I am a physician-anthropologist with a strong track record of interdisciplinary research. My research and publication record reflects my work and interest across disciplines including clinical medicine, anthropology, sociology, science and technology studies, urban studies and global health. I hold a degree in medicine from the University of Cape Town and I have almost a decade of work experience as a clinician in South Africa. I defended my doctorate in Anthropology at the University of Oxford in June 2017, where I specialised in the anthropology of postgenomics and global health. The dissertation, titled The First Thousand Days: Global Health and the Politics of Potential in Khayelitsha, South Africa, interrogated the logics and implications of "the first thousand days" as an object of global health, premised on new scientific understandings of risk and heredity in the context of South Africa's national nutrition policy, which focuses squarely on the perinatal period and the mitigation of intergenerational disease transmission.
Currently I am a co-investigator on a Wellcome Trust project titled 'Urban animals, human livelihoods and health in the global south: a trans-species approach'. This project questions the current anthropocentric nature of urban planning and public health through comparative ethnographic work in Cape Town and New Delhi. Building on my doctoral research, my contribution to this interdisciplinary project is an interrogation of the notions of environment and exposure at work in the governance of non-human life in ecologies of the global South, and the implications for concepts of health and life.
My other research interests engage questions around the place of inter/transdisciplinary work, particularly in the settings of medical pedagogy, and medical and health humanities. I am a founding member of the Health Professions Special Interest Group of the Medical and Health Humanities Africa Network. I am especially interested in the contemporary roles of the physician (and the physician-anthropologist) across the clinical, academic and public sectors, and the opportunities and challenges that accompany them.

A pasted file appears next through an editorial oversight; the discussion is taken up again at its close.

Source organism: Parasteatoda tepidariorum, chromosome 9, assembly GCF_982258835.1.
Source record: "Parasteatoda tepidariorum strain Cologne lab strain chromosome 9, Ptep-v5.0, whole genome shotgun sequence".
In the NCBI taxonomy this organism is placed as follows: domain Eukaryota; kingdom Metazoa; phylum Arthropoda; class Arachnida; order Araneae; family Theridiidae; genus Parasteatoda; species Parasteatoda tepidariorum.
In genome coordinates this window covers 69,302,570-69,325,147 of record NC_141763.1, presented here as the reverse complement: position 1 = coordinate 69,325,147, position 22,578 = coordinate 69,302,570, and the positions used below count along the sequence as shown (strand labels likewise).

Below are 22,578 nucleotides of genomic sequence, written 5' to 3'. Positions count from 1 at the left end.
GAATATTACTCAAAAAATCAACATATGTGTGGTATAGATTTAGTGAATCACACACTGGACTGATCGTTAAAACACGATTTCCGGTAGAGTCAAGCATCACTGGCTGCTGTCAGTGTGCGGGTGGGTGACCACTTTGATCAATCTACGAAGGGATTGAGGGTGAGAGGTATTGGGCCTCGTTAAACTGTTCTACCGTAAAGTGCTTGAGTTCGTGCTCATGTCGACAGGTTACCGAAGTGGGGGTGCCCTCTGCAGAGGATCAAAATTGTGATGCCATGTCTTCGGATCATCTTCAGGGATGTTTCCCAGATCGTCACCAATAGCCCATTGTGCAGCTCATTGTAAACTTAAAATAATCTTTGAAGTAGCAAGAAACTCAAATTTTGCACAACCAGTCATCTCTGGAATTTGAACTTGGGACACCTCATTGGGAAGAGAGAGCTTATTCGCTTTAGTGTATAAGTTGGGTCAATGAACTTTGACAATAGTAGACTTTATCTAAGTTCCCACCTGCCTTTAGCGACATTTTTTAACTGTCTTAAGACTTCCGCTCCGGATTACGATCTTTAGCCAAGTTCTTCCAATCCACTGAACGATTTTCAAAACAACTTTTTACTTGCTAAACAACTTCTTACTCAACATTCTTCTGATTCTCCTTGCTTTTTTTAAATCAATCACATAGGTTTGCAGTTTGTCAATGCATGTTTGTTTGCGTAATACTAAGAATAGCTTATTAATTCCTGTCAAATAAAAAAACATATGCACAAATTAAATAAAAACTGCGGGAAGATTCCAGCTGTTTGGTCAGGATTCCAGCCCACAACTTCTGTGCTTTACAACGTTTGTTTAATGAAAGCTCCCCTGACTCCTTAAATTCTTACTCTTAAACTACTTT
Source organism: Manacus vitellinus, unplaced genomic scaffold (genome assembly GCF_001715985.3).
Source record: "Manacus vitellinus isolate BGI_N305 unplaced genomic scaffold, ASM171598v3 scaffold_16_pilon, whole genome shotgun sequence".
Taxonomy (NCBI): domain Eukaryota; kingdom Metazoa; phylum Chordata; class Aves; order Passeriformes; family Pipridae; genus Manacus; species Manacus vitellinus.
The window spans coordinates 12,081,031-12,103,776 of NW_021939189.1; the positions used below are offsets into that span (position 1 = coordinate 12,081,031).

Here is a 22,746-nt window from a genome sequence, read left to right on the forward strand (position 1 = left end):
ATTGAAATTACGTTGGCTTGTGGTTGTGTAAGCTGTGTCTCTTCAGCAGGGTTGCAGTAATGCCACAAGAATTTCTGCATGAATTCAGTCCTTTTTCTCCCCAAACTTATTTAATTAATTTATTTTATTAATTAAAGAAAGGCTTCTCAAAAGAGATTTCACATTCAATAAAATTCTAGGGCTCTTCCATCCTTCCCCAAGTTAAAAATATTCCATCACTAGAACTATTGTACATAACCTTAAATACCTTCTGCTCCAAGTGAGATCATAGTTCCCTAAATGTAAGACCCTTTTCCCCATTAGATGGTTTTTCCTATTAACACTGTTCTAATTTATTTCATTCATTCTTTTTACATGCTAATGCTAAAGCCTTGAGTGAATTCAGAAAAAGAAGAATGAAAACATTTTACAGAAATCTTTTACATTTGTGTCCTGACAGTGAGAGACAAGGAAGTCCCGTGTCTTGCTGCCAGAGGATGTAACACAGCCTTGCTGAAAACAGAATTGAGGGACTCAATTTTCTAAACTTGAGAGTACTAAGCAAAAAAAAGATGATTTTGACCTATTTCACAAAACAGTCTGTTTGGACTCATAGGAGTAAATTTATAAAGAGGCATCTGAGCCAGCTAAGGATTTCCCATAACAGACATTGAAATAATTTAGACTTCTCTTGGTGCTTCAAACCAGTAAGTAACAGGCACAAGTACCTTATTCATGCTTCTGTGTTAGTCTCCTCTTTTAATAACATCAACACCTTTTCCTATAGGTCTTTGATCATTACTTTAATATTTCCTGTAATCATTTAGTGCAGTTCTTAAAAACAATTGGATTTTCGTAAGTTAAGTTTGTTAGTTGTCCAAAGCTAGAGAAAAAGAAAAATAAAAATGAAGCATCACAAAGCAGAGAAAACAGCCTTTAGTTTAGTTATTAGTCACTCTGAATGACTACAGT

Pentecost M. The First Thousand Days: Epigenetics in the age of Global Health. In: The Handbook of Biology and Society. Meloni M, Cromby J, Fitzgerald D, Lloyd S (eds). Palgrave Macmillan, in press.
Pentecost M, Ross FC, MacNab A. Beyond the dyad: making DOHaD interventions more inclusive. Journal of Developmental Origins of Health and Disease, in press.
Pentecost M, Cousins TD. 2017. Strata of the political: epigenetic and microbial imaginaries in post-apartheid Cape Town. Antipode, doi: 10.1111/anti.12315.
Everett-Murphy K, Pentecost M, Muhwava L, Majikela-Dlangamandla B. 2017. The experience of conducting focus group discussions on the topic of gestational diabetes in Cape Town, South Africa. SAGE Research Methods Cases. doi: 10.4135/9781526409522.
Oni T, Smit W, Matzopoulos R, Hunter Adams J, Pentecost M, Rother H, Albertyn Z, Behroozi F, Alaba O, Kaba M, van der Westhuizen C, Shung King M, Levitt NS, Parnell S, Lambert EV, RICHE members. 2016. Urban Health Research in Africa: Themes and Priority Research Questions. Journal of Urban Health, 2016, 1-9.
Ulijaszek S, Pentecost M, Karpe F, Wardle J, Frubeck G, Nowicka P. 2016. Inequality and childhood overweight and obesity: a commentary. Paediatric obesity, doi:10.1111/ijpo.12128.